Snowden inspires New Zealand 'protected disclosure' policy

The Inspector-General of Intelligence and Security, Cheryl Gwyn, says the NSA experience demonstrates that protected disclosure is critical.
Written by Rob O'Neill, Contributor

The smallest member of the Five Eyes spying alliance is rolling out a "protected disclosures" policy to enable would-be Edward Snowdens to safely blow the whistle on suspected wrongdoing by security agencies.

New Zealand's Inspector-General of Intelligence and Security, Cheryl Gwyn, said a formal internal policy for handling protected disclosures, or "whistleblowing", has been developed by her office in liaison with security agencies.

"The Edward Snowden disclosures demonstrate how critical it is to have a clear path, with appropriate protections, for disclosing information about suspected wrongdoing within an intelligence and security agency," she said.

Edward Snowden has consistently said it was impossible for him to make internal disclosures about what he believed was wrongdoing due to the lack of whistleblower protections he faced in the USA.

The Inspector-General, who released her second annual report (PDF) today, is independent from the intelligence and security agencies and is not subject to direction by Government ministers.

"It's important that intelligence and security matters are open to scrutiny," Gwyn said. "Consistent with that intention this report sets out my Office's work over the last year in as much detail as possible."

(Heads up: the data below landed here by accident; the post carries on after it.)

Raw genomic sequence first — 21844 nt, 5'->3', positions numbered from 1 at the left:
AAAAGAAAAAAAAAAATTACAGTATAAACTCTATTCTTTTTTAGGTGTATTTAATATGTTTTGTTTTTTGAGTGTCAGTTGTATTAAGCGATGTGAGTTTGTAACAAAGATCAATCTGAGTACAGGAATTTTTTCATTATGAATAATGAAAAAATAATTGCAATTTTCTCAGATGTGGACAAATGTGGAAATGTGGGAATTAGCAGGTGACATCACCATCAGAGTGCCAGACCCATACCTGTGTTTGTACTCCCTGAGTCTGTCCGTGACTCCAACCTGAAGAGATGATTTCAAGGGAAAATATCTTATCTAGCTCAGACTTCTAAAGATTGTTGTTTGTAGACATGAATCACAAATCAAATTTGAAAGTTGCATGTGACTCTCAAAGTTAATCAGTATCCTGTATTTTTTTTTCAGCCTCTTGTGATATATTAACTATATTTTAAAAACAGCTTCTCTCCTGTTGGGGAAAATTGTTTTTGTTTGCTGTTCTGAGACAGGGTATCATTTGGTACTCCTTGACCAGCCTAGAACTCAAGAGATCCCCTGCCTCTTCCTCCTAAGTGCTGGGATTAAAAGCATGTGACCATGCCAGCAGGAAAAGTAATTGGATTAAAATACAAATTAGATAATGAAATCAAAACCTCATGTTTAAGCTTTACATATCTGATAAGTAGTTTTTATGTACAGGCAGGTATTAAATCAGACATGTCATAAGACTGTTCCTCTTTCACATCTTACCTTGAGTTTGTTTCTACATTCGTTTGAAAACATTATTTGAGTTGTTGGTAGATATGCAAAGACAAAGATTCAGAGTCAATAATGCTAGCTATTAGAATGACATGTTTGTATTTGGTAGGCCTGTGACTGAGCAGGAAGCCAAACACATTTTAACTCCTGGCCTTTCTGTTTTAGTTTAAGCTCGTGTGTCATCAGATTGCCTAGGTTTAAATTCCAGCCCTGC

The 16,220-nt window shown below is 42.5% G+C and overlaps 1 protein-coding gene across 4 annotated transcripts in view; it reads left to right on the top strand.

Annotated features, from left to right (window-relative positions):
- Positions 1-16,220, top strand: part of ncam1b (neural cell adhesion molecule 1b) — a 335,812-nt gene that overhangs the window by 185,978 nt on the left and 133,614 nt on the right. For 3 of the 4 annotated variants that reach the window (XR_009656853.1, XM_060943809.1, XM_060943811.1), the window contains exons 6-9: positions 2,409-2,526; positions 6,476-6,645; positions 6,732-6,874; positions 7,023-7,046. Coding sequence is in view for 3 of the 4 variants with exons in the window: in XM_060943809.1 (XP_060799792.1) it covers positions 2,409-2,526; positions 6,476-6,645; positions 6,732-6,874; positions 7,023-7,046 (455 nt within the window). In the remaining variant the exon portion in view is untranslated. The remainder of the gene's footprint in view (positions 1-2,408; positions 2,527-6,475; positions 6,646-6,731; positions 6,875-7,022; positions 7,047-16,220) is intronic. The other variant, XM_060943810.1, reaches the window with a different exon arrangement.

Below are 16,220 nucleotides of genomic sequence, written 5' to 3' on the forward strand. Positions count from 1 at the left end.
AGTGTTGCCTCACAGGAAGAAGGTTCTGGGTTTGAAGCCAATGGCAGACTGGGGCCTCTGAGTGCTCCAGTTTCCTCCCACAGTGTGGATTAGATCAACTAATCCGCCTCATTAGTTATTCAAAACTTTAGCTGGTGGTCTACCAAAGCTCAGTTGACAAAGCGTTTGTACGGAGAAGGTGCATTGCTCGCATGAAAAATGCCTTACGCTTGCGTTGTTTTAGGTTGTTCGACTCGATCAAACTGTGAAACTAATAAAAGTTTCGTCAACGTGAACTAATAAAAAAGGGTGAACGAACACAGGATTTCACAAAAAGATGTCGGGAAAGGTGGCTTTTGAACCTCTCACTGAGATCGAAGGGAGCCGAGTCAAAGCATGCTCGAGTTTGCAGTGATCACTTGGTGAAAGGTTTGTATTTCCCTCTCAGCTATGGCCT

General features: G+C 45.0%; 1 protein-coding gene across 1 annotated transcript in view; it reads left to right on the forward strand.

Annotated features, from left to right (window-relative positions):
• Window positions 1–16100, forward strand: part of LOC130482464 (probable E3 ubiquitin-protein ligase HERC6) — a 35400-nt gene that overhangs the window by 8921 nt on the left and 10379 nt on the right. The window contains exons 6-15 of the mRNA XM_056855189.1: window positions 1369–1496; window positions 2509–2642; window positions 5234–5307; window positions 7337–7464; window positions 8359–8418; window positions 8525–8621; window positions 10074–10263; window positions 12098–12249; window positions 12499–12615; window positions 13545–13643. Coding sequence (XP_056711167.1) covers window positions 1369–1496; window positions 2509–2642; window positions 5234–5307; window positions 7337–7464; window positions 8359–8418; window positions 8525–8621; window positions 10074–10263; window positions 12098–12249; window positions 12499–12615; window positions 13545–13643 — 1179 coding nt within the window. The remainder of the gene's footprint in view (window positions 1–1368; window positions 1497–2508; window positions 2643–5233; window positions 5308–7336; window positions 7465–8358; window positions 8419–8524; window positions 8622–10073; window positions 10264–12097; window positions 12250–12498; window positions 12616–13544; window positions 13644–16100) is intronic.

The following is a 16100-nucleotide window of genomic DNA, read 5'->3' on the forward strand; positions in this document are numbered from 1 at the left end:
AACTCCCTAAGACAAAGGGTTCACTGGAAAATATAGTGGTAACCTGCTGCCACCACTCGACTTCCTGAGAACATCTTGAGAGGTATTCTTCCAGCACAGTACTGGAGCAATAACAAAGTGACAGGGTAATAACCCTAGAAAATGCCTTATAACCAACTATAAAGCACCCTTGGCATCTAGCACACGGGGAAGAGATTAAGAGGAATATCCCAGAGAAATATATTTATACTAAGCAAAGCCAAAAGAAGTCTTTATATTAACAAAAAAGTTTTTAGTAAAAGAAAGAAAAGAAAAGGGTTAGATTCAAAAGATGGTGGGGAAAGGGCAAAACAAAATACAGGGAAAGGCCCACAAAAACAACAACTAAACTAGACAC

She has powers to initiate inquiries into any matter that relates to the compliance by the NZSIS or the GCSB with New Zealand law or into the propriety of their activities. This includes the ability to access premises and documents and to require the appearance of witnesses under oath.

The Office of the Inspector-General's role was expanded in late 2013 after incidents of illegal surveillance, including that of Kim Dotcom, emerged.

NSA whistleblower Edward Snowden
The report says no protected disclosures had been made to the Inspector General under a 2000 whistleblower protection law and the Office of the Inspector-General has not had a formal policy for dealing with such disclosures.

The new policy includes: how protected disclosures are to be handled by Inspector General staff; how an employee of the NZSIS or GCSB may make a protected disclosure; what constitutes a protected disclosure; the definition of "employee"; what confidentiality assurances the Inspector-General can provide; and the protections afforded to "whistleblowers" and their limits.

Gwyn said that the Annual Report will be supplemented by more detailed reports on specific inquiries as these are completed, but already further shortcomings are emerging.

Gwyn noted that the SIS did not provide copies of visual surveillance warrants as required, prompting the Green Party to call for its powers to be curbed and for further oversight by a Parliamentary Select Committee.

"The SIS was given extra powers of video surveillance which it has used twice, and both times have been found to have broken the law. At the very least, these new powers have to go," said Green Party co-leader James Shaw.

"Of particular concern, is the IGIS's finding that the SIS still does not have sound compliance procedures systems in place," Shaw said.

However, the report says SIS has now instituted appropriate arrangements to provide copies of warrants on the day of issue or on the next working day.

Gwyn also released her office's work programme.

She said she expects to provide assistance to a legislative review of intelligence and security agencies now under way.

"I am particularly interested in whether any proposed policies and legislative changes that may arise place sufficient weight on maintaining the privacy of individuals, and whether proposals reflect the concept of proportionality - that is, that the means used by the intelligence and security agencies for obtaining information must be proportionate to the gravity of the interests at risk," she said.

"It must be convincingly demonstrated that the present powers of the agencies are insufficient before considering whether to extend those powers."

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